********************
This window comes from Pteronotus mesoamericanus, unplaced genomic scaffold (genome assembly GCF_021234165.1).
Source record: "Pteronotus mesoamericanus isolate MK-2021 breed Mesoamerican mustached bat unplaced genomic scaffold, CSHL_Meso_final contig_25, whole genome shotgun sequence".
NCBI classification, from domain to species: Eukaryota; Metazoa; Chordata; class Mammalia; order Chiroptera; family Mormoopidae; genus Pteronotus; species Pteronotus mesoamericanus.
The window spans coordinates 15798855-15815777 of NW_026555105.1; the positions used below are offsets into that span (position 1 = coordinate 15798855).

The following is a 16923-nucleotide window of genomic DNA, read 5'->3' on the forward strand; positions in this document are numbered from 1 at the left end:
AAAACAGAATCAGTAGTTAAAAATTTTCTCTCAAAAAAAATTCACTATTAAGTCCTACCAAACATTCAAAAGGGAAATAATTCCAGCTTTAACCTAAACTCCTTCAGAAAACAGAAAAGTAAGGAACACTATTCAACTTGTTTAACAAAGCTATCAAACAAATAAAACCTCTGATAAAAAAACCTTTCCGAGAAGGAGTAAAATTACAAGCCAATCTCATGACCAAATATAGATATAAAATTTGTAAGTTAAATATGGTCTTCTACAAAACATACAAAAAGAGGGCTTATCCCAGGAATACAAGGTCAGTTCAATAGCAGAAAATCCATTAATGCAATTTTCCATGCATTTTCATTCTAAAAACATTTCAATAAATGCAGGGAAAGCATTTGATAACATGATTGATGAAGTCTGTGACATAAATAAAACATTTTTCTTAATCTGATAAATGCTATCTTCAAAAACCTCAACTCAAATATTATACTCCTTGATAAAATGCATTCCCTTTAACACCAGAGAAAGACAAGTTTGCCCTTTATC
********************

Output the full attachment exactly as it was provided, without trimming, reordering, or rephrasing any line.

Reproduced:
This window comes from Pteronotus mesoamericanus, unplaced genomic scaffold (genome assembly GCF_021234165.1).
Source record: "Pteronotus mesoamericanus isolate MK-2021 breed Mesoamerican mustached bat unplaced genomic scaffold, CSHL_Meso_final contig_25, whole genome shotgun sequence".
NCBI classification, from domain to species: Eukaryota; Metazoa; Chordata; class Mammalia; order Chiroptera; family Mormoopidae; genus Pteronotus; species Pteronotus mesoamericanus.
The window spans coordinates 15798855-15815777 of NW_026555105.1; the positions used below are offsets into that span (position 1 = coordinate 15798855).

The following is a 16923-nucleotide window of genomic DNA, read 5'->3' on the forward strand; positions in this document are numbered from 1 at the left end:
AAAACAGAATCAGTAGTTAAAAATTTTCTCTCAAAAAAAATTCACTATTAAGTCCTACCAAACATTCAAAAGGGAAATAATTCCAGCTTTAACCTAAACTCCTTCAGAAAACAGAAAAGTAAGGAACACTATTCAACTTGTTTAACAAAGCTATCAAACAAATAAAACCTCTGATAAAAAAACCTTTCCGAGAAGGAGTAAAATTACAAGCCAATCTCATGACCAAATATAGATATAAAATTTGTAAGTTAAATATGGTCTTCTACAAAACATACAAAAAGAGGGCTTATCCCAGGAATACAAGGTCAGTTCAATAGCAGAAAATCCATTAATGCAATTTTCCATGCATTTTCATTCTAAAAACATTTCAATAAATGCAGGGAAAGCATTTGATAACATGATTGATGAAGTCTGTGACATAAATAAAACATTTTTCTTAATCTGATAAATGCTATCTTCAAAAACCTCAACTCAAATATTATACTCCTTGATAAAATGCATTCCCTTTAACACCAGAGAAAGACAAGTTTGCCCTTTATC